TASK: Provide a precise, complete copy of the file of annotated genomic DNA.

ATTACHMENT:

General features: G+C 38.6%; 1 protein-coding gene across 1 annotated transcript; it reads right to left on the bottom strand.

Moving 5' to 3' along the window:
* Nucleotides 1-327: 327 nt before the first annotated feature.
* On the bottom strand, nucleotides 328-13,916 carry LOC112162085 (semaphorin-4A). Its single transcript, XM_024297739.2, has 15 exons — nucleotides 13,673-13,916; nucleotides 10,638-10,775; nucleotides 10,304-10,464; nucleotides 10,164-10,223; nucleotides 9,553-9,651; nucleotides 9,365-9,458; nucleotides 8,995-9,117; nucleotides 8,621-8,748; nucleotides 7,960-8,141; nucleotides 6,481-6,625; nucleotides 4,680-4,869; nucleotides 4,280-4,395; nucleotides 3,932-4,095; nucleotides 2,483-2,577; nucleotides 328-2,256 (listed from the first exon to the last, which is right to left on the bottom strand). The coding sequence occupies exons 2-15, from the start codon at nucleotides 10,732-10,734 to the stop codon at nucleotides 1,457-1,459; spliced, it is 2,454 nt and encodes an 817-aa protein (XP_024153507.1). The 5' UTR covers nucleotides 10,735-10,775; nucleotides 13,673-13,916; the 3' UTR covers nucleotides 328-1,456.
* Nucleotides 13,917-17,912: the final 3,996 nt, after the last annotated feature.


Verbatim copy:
General features: G+C 38.6%; 1 protein-coding gene across 1 annotated transcript; it reads right to left on the bottom strand.

Moving 5' to 3' along the window:
* Nucleotides 1-327: 327 nt before the first annotated feature.
* On the bottom strand, nucleotides 328-13,916 carry LOC112162085 (semaphorin-4A). Its single transcript, XM_024297739.2, has 15 exons — nucleotides 13,673-13,916; nucleotides 10,638-10,775; nucleotides 10,304-10,464; nucleotides 10,164-10,223; nucleotides 9,553-9,651; nucleotides 9,365-9,458; nucleotides 8,995-9,117; nucleotides 8,621-8,748; nucleotides 7,960-8,141; nucleotides 6,481-6,625; nucleotides 4,680-4,869; nucleotides 4,280-4,395; nucleotides 3,932-4,095; nucleotides 2,483-2,577; nucleotides 328-2,256 (listed from the first exon to the last, which is right to left on the bottom strand). The coding sequence occupies exons 2-15, from the start codon at nucleotides 10,732-10,734 to the stop codon at nucleotides 1,457-1,459; spliced, it is 2,454 nt and encodes an 817-aa protein (XP_024153507.1). The 5' UTR covers nucleotides 10,735-10,775; nucleotides 13,673-13,916; the 3' UTR covers nucleotides 328-1,456.
* Nucleotides 13,917-17,912: the final 3,996 nt, after the last annotated feature.